COVID-19 has stopped many business activities. However, one activity that has not stopped is attracting talented salespeople. In good times and bad, talented salespeople are always in demand.
Sales Manager: After your next Zoom sales meeting, think about what to do to avoid your salespeople being dragged away by your competitors.
Let me record. Incentives won't work if you're grossly underpaid for your salespeople. After all, your salespeople have to support themselves and their families. Keeping an employee means more than just money, provided you pay enough. Employees stick around when there are rewards that they think make sense and that they like.
Do you know what motivates your salespeople? Do you know how to be rewarded? If you don't, you'd better ask them. Different people value different things. Some like material objects; others prefer intangibles.
I once worked for a sales manager whom I would never have left. This manager knew I liked art and he recognized me as a top seller with a special price for a beautiful sculpture. While the second and third place winners each received smaller sculptures, mine was larger and more magnificent, and I will always remember this special treatment. I also won a trip, but it was this particular sculpture that I can still see every day and it's the boss that I remember fondly. I would never have left the company while I was working for him.
Consider intangible rewards for sellers who may not like artwork. Have you ever told a top performer to take a day off because they deserve it? Time is always valued as we don't have much of it. Do you write notes to thank your high achievers when they do their job well? I still have a handwritten note from a company vice president who appreciated my work. A good salary is not necessarily a good enough incentive for someone to stay with a company.
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Do Your Top Sellers Make A Lot Of Money? I really hope so. I worked with a very successful client whose top salesperson was making nearly $ 500,000 a year and the products they were selling were under $ 5 a gallon. The company owner paid his sellers on commission; They made 17% commission on what was sold. The company owner didn't just say, "I want all of my salespeople to make $ 500,000." He remarked very wisely: "If my salespeople earn 17%, I earn 83%."
Compare his view of the remuneration of his salespeople with another business owner who kept changing the commission structure. This business owner said to me, "I didn't want my salespeople to make too much money." I asked him why he thought that. He replied, "Well, you might get too sure of yourself."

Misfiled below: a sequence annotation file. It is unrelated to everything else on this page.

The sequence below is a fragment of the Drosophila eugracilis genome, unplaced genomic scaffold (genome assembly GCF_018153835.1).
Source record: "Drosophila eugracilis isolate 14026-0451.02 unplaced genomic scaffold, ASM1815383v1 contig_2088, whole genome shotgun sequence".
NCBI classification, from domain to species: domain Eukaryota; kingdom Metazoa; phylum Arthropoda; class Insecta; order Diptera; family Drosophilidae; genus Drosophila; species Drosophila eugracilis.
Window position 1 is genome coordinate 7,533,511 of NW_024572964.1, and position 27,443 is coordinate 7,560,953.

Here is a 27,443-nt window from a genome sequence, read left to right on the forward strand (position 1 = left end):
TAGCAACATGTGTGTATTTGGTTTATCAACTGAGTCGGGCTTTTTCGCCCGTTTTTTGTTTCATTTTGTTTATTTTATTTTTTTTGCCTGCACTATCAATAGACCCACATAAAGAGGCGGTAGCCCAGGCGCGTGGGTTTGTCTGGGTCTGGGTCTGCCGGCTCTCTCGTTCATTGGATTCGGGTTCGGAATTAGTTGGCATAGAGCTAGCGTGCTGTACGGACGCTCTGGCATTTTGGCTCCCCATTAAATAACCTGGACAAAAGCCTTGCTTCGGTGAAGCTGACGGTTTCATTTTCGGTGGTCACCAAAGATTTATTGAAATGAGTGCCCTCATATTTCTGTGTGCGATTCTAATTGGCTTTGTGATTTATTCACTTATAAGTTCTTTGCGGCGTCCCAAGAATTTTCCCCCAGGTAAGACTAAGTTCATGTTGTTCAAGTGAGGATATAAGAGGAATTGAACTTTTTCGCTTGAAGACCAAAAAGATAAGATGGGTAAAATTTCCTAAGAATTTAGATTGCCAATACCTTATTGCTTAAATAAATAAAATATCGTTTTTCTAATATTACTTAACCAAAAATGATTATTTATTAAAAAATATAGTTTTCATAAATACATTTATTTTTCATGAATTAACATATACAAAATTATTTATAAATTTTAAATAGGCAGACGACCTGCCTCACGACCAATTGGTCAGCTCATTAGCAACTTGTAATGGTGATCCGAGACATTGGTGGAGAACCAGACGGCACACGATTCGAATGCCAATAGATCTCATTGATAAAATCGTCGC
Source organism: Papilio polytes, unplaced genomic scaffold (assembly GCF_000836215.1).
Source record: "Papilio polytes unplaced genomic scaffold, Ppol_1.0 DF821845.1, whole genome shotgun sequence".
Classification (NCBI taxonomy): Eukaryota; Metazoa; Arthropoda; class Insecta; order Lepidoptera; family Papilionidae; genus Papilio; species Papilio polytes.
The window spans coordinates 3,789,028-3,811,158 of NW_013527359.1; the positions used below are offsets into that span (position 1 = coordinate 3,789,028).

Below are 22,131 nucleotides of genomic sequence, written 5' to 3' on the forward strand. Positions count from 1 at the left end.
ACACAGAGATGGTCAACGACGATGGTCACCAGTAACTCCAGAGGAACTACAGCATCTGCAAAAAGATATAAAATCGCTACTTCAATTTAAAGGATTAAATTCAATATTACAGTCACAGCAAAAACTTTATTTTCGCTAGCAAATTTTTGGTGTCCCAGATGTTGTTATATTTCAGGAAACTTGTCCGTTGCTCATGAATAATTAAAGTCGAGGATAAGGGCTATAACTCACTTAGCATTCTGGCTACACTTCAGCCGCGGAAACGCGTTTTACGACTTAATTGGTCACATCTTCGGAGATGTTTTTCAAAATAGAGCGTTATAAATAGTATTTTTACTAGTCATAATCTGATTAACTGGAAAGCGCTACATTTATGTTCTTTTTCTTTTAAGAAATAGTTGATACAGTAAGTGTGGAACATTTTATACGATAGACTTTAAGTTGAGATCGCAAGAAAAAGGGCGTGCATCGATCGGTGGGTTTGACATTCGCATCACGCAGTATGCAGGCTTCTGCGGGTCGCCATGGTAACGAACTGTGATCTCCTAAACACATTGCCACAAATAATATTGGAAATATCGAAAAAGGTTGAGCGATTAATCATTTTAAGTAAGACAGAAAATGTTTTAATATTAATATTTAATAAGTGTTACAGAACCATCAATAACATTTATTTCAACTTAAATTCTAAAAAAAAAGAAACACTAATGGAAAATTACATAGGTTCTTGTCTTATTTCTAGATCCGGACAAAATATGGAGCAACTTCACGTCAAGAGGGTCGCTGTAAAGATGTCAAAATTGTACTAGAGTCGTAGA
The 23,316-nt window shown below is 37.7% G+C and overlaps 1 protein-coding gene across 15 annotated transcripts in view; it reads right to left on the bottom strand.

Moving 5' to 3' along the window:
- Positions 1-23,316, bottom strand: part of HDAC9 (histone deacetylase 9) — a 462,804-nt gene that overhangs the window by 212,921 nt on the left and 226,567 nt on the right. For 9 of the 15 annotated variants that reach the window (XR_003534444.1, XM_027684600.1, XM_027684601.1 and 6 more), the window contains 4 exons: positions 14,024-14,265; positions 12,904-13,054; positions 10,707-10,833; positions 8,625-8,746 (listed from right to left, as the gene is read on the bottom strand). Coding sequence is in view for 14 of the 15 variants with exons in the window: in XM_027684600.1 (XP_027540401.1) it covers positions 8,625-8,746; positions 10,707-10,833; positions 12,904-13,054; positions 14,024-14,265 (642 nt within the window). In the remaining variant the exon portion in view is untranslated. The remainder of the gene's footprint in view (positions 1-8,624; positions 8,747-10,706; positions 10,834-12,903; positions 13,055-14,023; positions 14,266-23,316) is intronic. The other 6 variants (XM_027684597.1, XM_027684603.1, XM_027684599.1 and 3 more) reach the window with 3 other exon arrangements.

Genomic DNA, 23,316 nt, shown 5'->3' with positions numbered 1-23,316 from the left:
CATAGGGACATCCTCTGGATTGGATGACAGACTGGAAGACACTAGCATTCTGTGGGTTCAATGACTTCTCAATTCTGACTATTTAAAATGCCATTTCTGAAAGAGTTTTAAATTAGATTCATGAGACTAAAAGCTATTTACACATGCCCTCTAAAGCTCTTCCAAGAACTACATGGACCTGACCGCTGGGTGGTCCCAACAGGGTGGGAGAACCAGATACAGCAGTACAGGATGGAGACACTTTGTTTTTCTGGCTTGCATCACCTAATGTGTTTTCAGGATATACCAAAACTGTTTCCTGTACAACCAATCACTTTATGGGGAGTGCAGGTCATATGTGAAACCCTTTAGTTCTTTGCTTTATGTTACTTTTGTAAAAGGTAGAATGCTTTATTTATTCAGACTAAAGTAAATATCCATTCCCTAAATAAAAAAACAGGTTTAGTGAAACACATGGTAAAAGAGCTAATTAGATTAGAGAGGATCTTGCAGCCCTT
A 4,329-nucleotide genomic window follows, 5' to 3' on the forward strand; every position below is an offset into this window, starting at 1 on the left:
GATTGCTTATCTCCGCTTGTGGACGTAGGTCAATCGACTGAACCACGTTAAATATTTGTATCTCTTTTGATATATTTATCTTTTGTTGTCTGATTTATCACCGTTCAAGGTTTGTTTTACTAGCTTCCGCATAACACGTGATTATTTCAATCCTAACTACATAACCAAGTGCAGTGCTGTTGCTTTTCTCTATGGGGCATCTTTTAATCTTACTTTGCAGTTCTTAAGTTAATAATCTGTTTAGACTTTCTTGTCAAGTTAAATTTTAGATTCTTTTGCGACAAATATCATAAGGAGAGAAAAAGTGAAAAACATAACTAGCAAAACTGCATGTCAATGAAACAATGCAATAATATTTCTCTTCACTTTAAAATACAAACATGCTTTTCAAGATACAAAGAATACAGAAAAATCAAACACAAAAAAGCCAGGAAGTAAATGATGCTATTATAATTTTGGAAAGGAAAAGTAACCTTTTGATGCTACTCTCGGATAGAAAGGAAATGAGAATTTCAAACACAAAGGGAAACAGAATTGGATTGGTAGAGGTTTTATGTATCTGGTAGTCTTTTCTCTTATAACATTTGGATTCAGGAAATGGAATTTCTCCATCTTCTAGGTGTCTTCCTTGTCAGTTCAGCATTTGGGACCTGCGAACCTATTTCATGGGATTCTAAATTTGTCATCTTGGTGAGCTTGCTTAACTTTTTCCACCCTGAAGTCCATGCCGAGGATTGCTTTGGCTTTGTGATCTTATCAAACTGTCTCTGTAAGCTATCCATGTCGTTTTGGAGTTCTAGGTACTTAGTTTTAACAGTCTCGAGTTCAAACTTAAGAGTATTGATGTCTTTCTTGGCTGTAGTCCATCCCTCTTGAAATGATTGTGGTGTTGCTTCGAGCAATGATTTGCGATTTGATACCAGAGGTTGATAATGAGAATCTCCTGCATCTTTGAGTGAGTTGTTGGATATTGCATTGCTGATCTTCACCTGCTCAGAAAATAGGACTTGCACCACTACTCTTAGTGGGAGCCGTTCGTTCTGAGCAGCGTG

Say what? I've never argued with that crazy logic. His salespeople were nowhere near the salespeople of my other clients. This owner has never been as successful as my other customer.
If you want to keep your best sellers, ask yourself if you are doing everything you can to help them make more money. Remember, if you make more money, you will make more money.
The job of a trainer is to motivate others to perform at their best. As a manager, there are several ways you can get the most out of your salespeople. One way is to provide feedback. You will get the best performance from your employees when you notice this and provide positive feedback on behaviors that are working. In contrast, having adequate negative feedback is useful in stopping behaviors that can lead to lost sales.
One constructive way to provide negative feedback is to point out the behavior you've noticed and then ask the seller what they think of its effectiveness. If the salesperson still thinks the unsuccessful behavior is working, you can ask, “Why didn't your customer do this (the behavior you expected)?” In a non-threatening manner, challenge certain behaviors that lead to Sales success should lead
Another way salespeople can get their best performance is for managers to remove obstacles. Do you know what your sellers think are their barriers? Did you ask? Not only do you need to know what motivates your team, you also need to know what is preventing it from being successful. You may find that a simple process change can help a salesperson dramatically improve productivity.
For example, a manager found that simply changing a contractor's job role helped a salesperson get better results. The contractor's assignment has been expanded to confirm the seller's appointments. This resulted in the salesperson having more time to set up more appointments and fewer customers to cancel or miss appointments as all appointments were now confirmed.
Good salespeople stay seated when competitors call because they receive more than one paycheck from their employers. Are you providing more than one paycheck to your salespeople?
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